Optionally, one or more actuatable cutting blades 32 may be positioned within the distal end of housing shaft 14 proximally of access port 28. For instance, four or more cutting blades 32 may be uniformly spaced within shaft 14 such that when handles 24 and/or plunger 22 are distally urged 34 to thereby distally urge 36 housing shaft 14, the cutting blades 32 may cut through a portion of access port 28 and at least partially through vessel wall 40 to create two or more retractable flaps, is described in further detail below. Alternatively, housing shaft 14 may be urged distally while assembly 16 and securement mechanisms 30 are urged proximally 38 in a simultaneous motion to bring securement mechanisms 30 into contact with access port 28.
The access port 28 may be appropriately sized to access a variety of catheter or instrument diameters, e.g., catheter sheaths ranging in size anywhere from 12 F-24 F. Moreover, assembly 10 and/or access port 28 may be designed to be disposable after use for a single-use application.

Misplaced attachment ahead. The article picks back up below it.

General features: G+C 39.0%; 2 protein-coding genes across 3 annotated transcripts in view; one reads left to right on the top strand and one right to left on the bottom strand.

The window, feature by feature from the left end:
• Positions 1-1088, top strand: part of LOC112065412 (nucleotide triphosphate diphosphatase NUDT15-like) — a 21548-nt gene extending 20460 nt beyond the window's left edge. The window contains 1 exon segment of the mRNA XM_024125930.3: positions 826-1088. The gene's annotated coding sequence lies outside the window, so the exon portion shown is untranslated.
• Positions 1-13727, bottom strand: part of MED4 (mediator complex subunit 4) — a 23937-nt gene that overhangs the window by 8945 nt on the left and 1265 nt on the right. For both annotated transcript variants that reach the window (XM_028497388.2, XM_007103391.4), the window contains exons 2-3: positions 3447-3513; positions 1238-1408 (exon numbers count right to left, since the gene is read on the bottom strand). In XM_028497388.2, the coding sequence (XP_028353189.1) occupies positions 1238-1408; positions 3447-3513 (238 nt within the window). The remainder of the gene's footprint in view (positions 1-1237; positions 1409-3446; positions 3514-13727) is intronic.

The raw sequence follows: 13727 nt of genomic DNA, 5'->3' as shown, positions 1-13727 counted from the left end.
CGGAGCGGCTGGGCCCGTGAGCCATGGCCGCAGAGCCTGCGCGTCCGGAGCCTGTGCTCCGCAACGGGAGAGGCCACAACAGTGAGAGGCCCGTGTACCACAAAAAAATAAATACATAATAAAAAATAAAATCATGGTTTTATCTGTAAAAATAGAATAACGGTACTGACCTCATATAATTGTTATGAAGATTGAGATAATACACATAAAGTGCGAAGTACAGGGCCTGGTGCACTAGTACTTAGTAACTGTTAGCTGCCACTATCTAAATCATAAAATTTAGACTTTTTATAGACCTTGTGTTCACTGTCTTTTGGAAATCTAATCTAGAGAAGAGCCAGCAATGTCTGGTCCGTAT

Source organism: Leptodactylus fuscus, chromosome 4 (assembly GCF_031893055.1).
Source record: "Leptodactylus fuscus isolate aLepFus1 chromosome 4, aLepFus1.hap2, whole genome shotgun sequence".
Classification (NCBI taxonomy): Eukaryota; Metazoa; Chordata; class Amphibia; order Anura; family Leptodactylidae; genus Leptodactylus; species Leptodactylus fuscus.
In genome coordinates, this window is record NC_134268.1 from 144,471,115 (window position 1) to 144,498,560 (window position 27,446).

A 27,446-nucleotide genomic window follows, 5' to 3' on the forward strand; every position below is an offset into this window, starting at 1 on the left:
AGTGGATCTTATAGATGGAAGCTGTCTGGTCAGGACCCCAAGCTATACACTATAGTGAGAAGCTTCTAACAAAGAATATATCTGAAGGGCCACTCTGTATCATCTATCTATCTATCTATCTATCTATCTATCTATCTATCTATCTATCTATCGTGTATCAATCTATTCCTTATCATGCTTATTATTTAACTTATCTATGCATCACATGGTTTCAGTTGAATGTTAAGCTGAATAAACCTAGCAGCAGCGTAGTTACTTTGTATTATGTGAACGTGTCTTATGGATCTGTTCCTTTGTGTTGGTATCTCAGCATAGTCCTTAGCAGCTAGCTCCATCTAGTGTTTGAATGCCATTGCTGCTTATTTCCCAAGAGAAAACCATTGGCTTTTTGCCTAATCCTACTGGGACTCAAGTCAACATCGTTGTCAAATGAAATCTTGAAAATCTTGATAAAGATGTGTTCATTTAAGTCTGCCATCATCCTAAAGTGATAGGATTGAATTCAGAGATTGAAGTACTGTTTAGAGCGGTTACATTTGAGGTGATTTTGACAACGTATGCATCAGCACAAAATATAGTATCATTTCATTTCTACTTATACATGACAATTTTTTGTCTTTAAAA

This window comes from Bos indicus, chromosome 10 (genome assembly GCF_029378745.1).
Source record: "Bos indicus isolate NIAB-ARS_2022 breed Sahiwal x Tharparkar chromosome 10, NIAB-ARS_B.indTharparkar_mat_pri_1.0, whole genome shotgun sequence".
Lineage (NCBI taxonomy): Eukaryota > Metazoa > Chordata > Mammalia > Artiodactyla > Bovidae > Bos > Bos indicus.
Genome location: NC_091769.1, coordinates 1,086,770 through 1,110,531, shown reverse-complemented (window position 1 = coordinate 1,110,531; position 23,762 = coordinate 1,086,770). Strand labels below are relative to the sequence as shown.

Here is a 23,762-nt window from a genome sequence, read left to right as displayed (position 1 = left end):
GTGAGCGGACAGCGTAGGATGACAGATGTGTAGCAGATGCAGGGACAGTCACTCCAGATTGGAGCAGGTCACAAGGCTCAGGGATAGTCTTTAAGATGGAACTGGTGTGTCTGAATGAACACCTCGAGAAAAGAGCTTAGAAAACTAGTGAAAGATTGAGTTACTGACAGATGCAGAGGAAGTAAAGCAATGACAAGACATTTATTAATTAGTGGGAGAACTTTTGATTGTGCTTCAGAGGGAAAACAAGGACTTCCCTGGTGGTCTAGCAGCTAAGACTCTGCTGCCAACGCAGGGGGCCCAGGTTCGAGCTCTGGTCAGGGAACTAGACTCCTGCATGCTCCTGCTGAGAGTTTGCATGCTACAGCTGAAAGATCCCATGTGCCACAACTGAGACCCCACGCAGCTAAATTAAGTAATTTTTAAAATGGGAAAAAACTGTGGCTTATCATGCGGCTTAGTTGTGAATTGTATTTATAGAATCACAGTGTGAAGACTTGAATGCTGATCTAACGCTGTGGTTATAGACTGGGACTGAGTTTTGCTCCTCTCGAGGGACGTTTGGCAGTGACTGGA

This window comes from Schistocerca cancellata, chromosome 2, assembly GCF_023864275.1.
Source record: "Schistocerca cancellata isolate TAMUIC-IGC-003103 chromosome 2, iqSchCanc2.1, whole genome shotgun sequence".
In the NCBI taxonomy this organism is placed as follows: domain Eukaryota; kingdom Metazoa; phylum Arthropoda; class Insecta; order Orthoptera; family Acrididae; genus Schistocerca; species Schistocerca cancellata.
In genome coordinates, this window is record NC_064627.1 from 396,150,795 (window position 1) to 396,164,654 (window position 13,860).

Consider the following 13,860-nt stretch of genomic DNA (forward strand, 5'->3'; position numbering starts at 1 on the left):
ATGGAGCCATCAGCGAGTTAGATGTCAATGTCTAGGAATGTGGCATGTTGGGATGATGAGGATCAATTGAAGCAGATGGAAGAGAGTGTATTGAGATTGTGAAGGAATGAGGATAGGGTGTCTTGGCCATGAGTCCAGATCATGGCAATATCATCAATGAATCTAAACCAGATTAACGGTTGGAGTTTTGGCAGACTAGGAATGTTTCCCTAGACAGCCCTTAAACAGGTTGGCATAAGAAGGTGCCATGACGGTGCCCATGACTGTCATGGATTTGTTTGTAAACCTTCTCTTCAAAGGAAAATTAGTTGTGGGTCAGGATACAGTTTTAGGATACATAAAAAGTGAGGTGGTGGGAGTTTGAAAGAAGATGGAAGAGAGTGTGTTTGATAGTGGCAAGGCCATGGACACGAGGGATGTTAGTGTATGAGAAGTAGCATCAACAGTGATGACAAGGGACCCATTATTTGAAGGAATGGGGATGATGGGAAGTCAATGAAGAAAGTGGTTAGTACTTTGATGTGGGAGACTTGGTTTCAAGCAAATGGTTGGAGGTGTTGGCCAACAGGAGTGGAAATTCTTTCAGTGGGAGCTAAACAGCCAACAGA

In yet another variation for confirming suitable placement or positioning within a vessel prior to deployment of the access port 28, an outer sheath or catheter 54 may introduced through vessel opening 44 over or along guidewire 52, as shown in
With balloon or member 56 inflated or expanded, catheter 54 may be retracted proximally such that balloon 56 is pulled against the interior surface of the vessel 40 until resistance is felt by the physician, as shown in
Although housing shaft 14 is illustrated as being introduced through a lumen within catheter 54, other variations may include advancing housing shaft 14 over or along catheter 54 such that a distal end of housing shaft 14 is advanced into apposition against an exterior of vessel 40. In either case, once housing shaft 14 has been suitably positioned with respect to the targeted vessel 40, balloon or member 56 may be deflated and withdrawn proximally from vessel lumen 42, as shown in